If you do the same thing over and over again, guess what will change? Very little. Despite what certain old school bodybuilding proponents will tell you (and I used to be one of these so I speak from a position of authority), hypertrophy training isn’t as simple as lifting progressively “heavier” weights because that is simply impossible to maintain! So as we progress in “training age” what becomes vitally important is manipulating a host of variables, all of which will have an impact upon the overall training effect.
2. What works for me, might not work for you and vice versa
We are all different, and the ignoramus personal trainer who tells you that his system is the “best” system is merely displaying his own naivety. We need to take into account different leverage – for example, squats will build some people’s legs like nothing else, whereas (and I know to some of you this may sound like sacrilege) for others the leg press is a better hypertrophy option; muscle fibre types; neurological connections; hormonal differences; nutritional status; experience” the list is nigh on endless”.
Unless you are loaded to the gills on pharmaceutical enhancers or have the genetics of a Greek God, then as you progress up the training ladder you need to keep an open mind and experiment on yourself in order to try out new theories and keep on learning. A great example of this is Director of UP Education Phil Learney. He will be the first to admit that he isn’t genetically elite compared to some of the behemoths he competes against in powerlifting, and yet through “educated effort” (hard work, hard studying, and using his imagination and brain to break down lifts and training techniques) he has improved his deadlift from relative novice lifter to world class in only two years!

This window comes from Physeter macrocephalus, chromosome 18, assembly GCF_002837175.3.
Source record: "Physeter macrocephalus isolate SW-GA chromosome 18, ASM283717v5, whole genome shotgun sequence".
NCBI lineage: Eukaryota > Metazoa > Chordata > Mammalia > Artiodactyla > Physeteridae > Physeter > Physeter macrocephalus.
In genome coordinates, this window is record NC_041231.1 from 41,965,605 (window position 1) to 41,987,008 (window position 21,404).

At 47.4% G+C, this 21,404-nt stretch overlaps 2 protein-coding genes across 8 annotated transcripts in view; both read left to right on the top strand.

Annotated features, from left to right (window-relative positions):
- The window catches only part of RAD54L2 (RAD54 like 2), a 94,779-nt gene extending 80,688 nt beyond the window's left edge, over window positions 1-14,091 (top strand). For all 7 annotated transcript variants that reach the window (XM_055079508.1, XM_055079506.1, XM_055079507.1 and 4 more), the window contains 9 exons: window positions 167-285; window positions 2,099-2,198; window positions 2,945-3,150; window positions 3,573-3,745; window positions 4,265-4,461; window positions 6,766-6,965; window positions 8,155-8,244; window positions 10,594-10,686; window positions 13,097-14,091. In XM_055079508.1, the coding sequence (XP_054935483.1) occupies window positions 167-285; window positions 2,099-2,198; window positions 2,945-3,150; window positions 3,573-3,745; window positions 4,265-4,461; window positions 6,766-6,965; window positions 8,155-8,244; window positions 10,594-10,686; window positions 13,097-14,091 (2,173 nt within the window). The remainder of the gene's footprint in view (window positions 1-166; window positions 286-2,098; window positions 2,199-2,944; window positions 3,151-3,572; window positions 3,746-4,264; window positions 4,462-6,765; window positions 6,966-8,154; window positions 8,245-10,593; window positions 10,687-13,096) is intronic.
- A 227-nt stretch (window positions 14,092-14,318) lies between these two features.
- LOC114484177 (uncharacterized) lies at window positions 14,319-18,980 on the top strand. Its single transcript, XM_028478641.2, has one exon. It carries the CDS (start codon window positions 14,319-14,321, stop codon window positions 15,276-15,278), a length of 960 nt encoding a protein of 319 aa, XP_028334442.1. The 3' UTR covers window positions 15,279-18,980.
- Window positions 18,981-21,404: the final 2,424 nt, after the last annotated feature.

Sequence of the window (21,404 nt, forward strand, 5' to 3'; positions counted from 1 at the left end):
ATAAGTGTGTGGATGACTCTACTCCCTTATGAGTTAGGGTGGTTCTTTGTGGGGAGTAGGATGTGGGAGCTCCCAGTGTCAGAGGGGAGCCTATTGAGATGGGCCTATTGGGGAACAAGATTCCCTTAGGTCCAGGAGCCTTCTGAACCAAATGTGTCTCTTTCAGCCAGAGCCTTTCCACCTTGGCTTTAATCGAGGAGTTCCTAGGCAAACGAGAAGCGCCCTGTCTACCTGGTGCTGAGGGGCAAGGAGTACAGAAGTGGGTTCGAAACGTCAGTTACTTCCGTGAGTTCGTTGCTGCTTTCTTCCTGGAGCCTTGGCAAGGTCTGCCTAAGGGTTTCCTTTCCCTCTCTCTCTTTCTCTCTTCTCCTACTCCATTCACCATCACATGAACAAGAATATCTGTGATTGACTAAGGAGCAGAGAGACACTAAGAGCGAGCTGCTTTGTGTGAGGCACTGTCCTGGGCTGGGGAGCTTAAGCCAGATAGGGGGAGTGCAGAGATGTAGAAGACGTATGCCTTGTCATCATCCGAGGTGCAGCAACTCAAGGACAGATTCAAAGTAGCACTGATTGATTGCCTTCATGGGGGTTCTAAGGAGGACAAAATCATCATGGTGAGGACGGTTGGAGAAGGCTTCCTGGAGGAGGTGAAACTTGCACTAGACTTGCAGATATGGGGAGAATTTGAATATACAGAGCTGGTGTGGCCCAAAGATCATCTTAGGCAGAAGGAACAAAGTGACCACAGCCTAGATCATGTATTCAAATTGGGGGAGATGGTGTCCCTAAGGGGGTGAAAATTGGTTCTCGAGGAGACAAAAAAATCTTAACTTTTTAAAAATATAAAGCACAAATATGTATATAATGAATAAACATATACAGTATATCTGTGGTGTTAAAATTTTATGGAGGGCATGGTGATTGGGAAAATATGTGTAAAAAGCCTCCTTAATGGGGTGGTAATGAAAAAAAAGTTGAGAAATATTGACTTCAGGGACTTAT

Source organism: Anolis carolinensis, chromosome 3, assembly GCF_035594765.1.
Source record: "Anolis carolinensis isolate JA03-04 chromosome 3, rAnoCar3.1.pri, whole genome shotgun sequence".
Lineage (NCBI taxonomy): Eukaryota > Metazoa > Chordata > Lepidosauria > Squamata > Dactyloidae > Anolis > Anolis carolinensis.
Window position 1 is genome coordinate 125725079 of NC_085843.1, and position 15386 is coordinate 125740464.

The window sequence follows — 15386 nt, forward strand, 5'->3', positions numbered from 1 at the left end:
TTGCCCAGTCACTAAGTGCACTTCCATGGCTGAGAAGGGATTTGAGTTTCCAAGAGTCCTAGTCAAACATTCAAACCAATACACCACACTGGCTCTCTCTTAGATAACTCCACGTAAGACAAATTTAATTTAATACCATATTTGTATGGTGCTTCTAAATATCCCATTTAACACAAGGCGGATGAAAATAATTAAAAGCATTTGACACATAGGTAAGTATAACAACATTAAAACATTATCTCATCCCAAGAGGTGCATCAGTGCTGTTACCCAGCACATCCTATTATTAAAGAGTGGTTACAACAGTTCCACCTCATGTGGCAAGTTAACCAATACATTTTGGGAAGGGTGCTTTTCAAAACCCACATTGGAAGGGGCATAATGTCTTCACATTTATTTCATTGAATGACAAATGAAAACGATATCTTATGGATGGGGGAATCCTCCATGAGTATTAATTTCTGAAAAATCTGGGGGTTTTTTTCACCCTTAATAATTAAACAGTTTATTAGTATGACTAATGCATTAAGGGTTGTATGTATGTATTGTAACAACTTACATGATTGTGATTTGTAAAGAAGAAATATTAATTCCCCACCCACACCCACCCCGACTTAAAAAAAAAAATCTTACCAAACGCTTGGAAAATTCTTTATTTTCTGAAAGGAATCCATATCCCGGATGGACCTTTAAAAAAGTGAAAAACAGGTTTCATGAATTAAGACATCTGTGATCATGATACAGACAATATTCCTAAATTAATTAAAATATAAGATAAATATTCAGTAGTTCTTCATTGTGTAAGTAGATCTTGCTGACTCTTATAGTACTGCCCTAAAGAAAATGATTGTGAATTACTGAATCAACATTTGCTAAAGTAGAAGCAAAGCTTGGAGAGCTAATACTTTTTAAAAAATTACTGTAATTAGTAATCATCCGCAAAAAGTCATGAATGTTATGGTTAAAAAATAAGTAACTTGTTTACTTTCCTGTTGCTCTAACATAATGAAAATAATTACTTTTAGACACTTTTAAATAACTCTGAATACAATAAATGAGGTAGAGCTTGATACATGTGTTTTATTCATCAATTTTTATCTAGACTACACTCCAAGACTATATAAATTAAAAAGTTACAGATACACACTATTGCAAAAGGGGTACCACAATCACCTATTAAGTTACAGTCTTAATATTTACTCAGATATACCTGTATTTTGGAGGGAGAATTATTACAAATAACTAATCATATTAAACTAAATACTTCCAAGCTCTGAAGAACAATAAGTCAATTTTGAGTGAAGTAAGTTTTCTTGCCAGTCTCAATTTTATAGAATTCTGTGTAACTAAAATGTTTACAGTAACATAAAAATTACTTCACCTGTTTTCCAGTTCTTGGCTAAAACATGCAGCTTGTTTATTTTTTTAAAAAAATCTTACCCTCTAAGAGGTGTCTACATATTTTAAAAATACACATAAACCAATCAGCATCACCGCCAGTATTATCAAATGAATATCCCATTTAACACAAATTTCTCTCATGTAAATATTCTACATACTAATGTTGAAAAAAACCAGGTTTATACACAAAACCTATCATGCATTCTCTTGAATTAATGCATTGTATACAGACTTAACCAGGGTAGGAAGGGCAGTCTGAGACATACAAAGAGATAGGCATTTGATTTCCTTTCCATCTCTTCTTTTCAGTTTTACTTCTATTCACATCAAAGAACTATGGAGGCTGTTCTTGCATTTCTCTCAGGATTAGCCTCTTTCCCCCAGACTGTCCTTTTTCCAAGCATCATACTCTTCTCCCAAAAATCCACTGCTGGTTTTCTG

Where does a routine fit into your overall training strategy and cycle? A high rep, fast paced workout has its place in the training arsenal, but not for example if your primary goal is to get stronger and not larger / leaner. So always think about the end goal and plan accordingly.
All of this is by way of preamble to a great little chest & arms hypertrophy workout that I conjured up the other day and thought I’d share with you. It was the second training session of the day, and one aimed primarily at hypertrophy. It isn’t something I’d do with a beginner as they may not be able to cope with the accumulation (physically and mentally).
You will note that I used different positions to vary the motor unit recruitment and therefore create as much stimulation as possible.
A1: 20 Degree Incline Thick Grip Dumbell Press
A2: Decline Thick Grip Dumbell Press
A3: Flat Converging Atlantis Chest Press
Each set was performed for a (very estimated!) 6 rep max, although this drops off heavily as you fatigue. Each set was taken to positive failure.
No rest between sets/90 seconds rest between each cycle.
One thing that I like to do with this type of workout, just to keep me mentally stimulated as well as add a neurological twist to the workout, is to reverse the order of exercises half way through. So in this case after 2 full cycles we flipped it round and went A3, A2, A1. Try this for yourself, it really cranks everything up to another level.
B1: Reverse Grip (a half pronated grip) Poliquin Bar Preacher Curls.
B2: Incline Thick Grip Dumbell Curls.
B3: Atlantis Horizontal Arm Curls.
B4: Standing Rope Cable French Press.
B5: Decline Watson Triceps Bar Extensions
B6: Dips with bands
4 giant sets with reps at 6-10, going to failure on each set. Again, halfway though I reversed the order a little, going to B3, B2, B1, B6, B5, B4.
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